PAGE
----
CHIPS POKER NIGHT
Chips Poker Night was an installation piece originally made to be part of a class competition that would have been displayed at the annual Woodbury University Fashion Show at the Peterson Automotive Museum in Los Angeles, California. Midway through this semester-long project, COVID-19 hit and we were all sent home. This limited our access to school resources and challenged all of us in creating a project that although we could no physically hold, still held value and representation for the Peterson Automotive Museum. I wanted to create a lifestyle piece that helped emulate the theme and feel of the 1960s closely associated with those who enjoy classic vehicles such as sports cars, hot rods, and customs. I wanted it to be something that hypothetically would be a serve-all box one would bring to poker night with the guys. It would include everything one would need: cards, chips, cigars, as well as coasters to allow you to arrive and set up in a quick and easy fashion. Accompanying the poker set/cigar box would be a self-created whiskey brand to accompany the kit, but would not, in theory, be purchased with it. Instead, it's featured to help give context to the whole package. Due to COVID-19, my university went fully online, limiting us of our resources to be able to physically create this project.
Chips Poker Night is a full poker set/ cigar box made for an everyday man's man or anybody who enjoys playing poker and smoking cigars with their friend. To stay with the theme of the automotive world, my target audience was those who love vintage vehicles and the old-school classic Americana. To achieve this, I based the set around one fictitious character, Chip. Chip is an all-American man, drives a limited edition 1953 Dodge Storm Z-250 (Which is featured at the Peterson Automotive Museum), only smokes Odyssey cigars, loves poker, whiskey, automobiles, and his wife Betty. In short, Chip is the image of everything someone who may use this set strives to be in their own way. Along with the 3D model of the set, I put together a promotional video to help give the project more atmosphere. The goal of this video was to show off the cooler details of the project as a whole. While the project was never physically created due to the limitations of the global conditions, and despite the fashion show now not happening, there was still one project picked at the end of the semester to "win" and be symbolically represented for the event. My project was selected out of the 15 projects in the class and would have if conditions permitted, been displayed at the Peterson Automotive Museum for the show. I was incredibly honored, and I feel this project was one that pushed me a lot to get creative and work with what I was given in a situation that was far from optimal.
Chips Poker Night was selected out of the 15 projects in the class and would have been, if conditions permitted, displayed at the Peterson Automotive Museum for the show. I was incredibly honored, and I feel this project was one that pushed me a lot to get creative and work with what I was given in a situation that was far from optimal. I took a lot of interest in this project. As the semester progressed, I gained inspiration in several different forms that changed as the project evolved. One inspiration was the idea for a set of playing cards based on the vehicles in the Petersen Automotive Museum. That evolved into several decks and then into eventually, a whole poker set made to be a lifestyle piece. I had planned on making it completely out of wood in the wood shop provided on campus and extensively using the Digital Fabrication Lab as well. However, with the rapid development of COVID-19, conditions changed. Materials and production methods became more scarce and difficult to obtain as the country and world seemingly shut down. I’m not going to lie, as conditions changed and the possibilities became less easily obtainable, it was difficult to maintain my motivation to continue, but I took this opportunity to get creative and find alternative methods to complete this project to the level and quality that I know I could achieve. I learned how to use several 3D modeling programs (Blender, Rhino, and Adobe Dimensions) in order to create a virtual version of my vision that helped to create the final product in the closest and most effective way I had access to. While it wasn’t how I originally envisioned it, I did come out of this with new skills I’m sure will benefit me in the future greatly.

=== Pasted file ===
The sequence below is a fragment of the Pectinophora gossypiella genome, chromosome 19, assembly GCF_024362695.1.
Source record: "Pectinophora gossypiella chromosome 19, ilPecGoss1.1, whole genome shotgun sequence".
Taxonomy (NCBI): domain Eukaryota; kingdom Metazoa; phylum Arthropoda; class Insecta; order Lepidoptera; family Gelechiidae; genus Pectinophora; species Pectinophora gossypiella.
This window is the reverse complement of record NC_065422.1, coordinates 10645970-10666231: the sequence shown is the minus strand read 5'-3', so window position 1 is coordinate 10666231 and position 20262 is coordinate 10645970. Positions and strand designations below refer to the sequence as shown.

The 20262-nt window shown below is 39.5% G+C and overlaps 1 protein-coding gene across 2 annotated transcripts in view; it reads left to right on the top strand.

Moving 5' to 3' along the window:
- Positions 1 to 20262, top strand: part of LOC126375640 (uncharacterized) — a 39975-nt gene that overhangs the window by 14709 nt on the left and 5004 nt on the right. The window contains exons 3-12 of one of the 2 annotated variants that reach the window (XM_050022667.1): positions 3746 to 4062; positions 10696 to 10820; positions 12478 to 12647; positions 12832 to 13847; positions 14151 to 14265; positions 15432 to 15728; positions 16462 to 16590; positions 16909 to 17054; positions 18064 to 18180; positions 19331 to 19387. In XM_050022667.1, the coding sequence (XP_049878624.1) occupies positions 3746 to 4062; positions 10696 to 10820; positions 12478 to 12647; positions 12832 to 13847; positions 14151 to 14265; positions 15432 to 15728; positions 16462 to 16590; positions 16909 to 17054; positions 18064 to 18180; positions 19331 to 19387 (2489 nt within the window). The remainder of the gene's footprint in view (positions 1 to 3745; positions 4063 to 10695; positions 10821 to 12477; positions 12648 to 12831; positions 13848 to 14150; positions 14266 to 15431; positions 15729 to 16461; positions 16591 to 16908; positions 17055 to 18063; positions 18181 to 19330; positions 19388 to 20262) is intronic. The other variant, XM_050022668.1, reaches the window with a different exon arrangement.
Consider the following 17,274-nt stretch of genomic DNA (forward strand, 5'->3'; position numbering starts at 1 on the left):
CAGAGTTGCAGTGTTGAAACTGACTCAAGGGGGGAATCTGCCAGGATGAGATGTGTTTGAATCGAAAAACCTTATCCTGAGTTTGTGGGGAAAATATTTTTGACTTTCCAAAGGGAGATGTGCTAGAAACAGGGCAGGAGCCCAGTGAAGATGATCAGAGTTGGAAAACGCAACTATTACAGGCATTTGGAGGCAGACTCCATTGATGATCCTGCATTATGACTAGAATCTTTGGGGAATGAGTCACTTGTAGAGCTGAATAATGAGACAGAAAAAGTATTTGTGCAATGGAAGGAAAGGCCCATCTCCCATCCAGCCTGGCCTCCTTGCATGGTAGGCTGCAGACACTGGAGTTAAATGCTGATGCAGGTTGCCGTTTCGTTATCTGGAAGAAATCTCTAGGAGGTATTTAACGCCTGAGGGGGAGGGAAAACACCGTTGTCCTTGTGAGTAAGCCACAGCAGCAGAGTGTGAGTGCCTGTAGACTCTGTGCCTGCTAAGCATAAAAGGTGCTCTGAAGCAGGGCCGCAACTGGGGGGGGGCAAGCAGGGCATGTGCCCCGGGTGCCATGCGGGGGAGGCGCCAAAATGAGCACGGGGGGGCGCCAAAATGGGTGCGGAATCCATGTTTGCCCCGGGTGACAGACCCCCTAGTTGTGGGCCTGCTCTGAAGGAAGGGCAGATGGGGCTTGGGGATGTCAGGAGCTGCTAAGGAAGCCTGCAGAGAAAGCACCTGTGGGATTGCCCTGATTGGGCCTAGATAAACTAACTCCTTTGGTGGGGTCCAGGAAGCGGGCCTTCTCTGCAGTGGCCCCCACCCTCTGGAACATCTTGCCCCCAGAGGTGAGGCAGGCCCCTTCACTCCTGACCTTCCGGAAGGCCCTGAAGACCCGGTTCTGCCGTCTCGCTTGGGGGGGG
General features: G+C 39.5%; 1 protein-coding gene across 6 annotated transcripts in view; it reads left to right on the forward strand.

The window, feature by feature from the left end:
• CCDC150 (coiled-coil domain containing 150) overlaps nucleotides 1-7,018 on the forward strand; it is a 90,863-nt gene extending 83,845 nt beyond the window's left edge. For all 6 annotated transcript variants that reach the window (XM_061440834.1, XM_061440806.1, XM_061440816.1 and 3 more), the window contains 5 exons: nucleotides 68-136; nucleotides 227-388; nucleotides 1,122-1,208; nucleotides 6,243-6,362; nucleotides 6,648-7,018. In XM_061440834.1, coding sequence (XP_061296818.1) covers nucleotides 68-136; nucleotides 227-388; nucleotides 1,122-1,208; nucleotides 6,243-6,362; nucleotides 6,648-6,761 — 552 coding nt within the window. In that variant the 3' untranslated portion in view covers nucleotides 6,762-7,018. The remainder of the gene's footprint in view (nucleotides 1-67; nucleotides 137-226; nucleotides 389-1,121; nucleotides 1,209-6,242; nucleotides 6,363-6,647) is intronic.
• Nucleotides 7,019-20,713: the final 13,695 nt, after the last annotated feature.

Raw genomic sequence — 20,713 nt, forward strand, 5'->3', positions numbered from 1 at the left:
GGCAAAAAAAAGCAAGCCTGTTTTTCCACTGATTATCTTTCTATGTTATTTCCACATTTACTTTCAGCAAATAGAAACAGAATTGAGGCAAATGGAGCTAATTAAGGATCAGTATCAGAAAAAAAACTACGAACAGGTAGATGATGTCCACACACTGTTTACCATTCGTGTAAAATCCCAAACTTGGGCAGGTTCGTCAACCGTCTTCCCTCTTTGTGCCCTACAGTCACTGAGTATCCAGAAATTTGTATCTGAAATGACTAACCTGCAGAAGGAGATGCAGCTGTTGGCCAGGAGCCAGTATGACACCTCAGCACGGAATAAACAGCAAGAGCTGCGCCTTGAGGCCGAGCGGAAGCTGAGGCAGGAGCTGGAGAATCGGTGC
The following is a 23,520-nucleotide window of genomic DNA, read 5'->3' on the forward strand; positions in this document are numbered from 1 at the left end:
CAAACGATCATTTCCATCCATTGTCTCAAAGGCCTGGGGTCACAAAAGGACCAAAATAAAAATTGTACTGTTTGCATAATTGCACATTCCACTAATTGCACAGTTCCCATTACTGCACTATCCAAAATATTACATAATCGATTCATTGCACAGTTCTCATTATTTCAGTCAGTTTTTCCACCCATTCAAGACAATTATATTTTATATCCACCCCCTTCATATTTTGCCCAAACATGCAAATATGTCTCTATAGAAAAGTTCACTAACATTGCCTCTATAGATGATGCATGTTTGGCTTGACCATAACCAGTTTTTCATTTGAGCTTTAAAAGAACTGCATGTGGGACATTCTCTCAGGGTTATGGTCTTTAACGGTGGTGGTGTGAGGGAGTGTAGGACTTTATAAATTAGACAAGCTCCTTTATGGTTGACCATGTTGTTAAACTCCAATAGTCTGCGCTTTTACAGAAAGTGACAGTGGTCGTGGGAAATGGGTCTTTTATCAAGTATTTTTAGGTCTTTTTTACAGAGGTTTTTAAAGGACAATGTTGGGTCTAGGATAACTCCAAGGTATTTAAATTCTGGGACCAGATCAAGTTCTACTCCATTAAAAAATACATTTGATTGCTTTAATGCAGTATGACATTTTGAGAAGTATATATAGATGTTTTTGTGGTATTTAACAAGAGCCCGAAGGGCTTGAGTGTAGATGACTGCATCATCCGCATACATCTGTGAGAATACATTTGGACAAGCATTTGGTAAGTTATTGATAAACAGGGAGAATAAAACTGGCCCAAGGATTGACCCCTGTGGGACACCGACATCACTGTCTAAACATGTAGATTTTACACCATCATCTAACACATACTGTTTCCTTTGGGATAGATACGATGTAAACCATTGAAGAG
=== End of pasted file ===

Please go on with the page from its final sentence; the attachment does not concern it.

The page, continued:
SUNDANCE FILM FESTIVAL BRANDING
As a rebrand for the Sundance film festival, this project was an experiment to see where I could take the identity of this world famous film festival. I wanted to bring back a vintage 70s feel to the branding, referencing the era the founder, Robert Redford, is known for occupying. At the same time, I did not want to stray too far from their current branding, designed by the legendary Paula Scher. I took the circle from the current logo and used it as a running element throughout, while bringing a vintage feeling to it at the same time.
These are a collection of logos made for a variety of projects, some large scale and some small scale, from freelance work to school projects to work done simply for the sake of experimentation.